New York City’s Anti-Violence Project’s client, who we will call “Nadia”, has been granted asylum on the basis of her sexual orientation.
Content note: portions of the following story might be triggering to survivors.
Nadia realized she was attracted to women at camp when she was around 14 but knew that she had to keep these feelings hidden. Nadia was born in Russia, a country which criminalizes LGBTQ identities through a “no LGBT propaganda” law. A few years after realizing her sexual orientation, in a moment of bravery, she argued with a teacher in front of her class that same-sex relationships were just as loving as any other relationship. This caused her to nearly be kicked out of school and almost kept her from continuing on to University.
It was at a University in St Petersburg where she met her first girlfriend. Still Nadia found the same prejudice and persecution she suffered in high school. One day, Nadia and her girlfriend were walking down a side street to a donut shop. They thought they were out of sight, but when Nadia kissed her girlfriend on the cheek, they were attacked by two older women. The attack left Nadia’s girlfriend severely injured with a broken leg.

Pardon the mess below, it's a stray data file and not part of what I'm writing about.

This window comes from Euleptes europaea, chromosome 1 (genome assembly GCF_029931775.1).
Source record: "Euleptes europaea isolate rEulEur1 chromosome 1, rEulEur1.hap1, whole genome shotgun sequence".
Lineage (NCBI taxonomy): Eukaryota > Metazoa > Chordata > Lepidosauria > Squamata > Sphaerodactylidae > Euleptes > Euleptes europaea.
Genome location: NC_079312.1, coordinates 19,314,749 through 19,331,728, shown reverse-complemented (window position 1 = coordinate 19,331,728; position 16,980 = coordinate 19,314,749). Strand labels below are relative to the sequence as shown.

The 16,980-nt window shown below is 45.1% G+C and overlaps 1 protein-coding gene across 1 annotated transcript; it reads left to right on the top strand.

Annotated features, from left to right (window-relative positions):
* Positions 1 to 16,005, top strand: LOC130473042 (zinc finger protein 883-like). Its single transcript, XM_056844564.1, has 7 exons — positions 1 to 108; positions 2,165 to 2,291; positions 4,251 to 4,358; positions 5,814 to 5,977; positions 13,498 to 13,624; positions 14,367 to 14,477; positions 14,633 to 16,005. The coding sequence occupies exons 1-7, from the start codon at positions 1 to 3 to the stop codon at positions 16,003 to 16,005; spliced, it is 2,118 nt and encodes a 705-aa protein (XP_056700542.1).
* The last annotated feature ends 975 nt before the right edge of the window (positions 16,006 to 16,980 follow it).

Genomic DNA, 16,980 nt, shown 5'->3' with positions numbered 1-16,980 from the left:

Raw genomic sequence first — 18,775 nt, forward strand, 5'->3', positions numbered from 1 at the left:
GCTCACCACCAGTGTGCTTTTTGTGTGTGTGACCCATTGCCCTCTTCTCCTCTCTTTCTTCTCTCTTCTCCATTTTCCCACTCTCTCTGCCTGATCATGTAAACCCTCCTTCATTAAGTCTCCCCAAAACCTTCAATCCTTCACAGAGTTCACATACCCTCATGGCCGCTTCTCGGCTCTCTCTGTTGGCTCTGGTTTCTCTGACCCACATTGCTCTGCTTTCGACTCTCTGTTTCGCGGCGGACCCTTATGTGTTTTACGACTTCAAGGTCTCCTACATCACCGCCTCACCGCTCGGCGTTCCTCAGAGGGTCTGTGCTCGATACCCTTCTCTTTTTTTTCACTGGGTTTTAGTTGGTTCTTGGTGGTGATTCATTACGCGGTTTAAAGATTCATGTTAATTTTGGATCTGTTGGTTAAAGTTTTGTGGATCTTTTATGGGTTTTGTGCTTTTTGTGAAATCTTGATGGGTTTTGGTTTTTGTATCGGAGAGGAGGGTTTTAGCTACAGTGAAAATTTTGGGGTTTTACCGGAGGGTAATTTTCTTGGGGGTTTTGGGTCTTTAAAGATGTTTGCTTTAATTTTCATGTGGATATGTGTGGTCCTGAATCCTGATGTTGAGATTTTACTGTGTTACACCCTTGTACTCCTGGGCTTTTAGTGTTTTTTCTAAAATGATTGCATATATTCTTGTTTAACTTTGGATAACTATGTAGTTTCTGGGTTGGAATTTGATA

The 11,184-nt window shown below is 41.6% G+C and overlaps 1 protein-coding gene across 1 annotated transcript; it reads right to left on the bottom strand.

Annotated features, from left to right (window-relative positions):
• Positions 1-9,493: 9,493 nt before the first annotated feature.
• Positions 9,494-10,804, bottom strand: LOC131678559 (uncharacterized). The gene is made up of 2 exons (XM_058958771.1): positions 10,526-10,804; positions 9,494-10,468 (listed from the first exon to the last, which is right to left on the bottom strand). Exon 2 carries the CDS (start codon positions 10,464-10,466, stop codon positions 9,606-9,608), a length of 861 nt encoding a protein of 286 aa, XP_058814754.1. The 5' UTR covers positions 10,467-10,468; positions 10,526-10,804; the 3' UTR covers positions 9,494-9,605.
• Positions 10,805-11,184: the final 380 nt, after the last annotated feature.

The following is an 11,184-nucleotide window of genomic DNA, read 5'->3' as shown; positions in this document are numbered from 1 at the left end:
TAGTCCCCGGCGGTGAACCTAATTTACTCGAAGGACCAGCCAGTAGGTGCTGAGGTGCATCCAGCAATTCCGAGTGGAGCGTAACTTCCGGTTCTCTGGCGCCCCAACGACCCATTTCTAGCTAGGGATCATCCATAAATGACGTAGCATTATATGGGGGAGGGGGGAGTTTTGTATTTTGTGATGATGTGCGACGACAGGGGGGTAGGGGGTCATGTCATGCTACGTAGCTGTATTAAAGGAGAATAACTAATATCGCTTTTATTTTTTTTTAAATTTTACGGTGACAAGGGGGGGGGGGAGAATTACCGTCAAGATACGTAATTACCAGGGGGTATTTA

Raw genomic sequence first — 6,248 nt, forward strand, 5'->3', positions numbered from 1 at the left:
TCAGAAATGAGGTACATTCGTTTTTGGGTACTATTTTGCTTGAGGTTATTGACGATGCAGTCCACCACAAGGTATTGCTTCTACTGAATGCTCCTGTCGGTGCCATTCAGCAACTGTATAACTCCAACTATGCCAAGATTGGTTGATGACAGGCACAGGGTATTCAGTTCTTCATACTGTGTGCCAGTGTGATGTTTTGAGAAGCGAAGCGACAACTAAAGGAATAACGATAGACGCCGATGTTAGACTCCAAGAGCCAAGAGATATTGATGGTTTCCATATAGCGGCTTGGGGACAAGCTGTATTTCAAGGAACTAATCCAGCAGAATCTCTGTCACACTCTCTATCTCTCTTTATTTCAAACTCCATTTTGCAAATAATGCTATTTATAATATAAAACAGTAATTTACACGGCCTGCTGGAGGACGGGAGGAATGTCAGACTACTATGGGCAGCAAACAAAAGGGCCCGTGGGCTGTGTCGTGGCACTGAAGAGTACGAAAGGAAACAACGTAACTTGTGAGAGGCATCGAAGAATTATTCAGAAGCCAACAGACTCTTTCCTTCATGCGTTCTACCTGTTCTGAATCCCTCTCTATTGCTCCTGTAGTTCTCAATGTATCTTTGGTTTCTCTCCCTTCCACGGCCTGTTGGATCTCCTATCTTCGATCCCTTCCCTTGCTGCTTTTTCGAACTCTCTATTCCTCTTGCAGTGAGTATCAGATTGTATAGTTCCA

Nadia came to the US on a student Visa and heard about the New Sanctuary Coalition’s free Tuesday night legal clinic. It was there that she met AVP’s staff attorney, Geoff Kagan-Trenchard, who volunteers with the New Sanctuary Coalition, and became a client in both AVP’s legal and counseling departments. After the application and interview process, she was granted asylum. While preparing for her case, she went to her first LGBT Pride Parade. She said it was the best day of her life.
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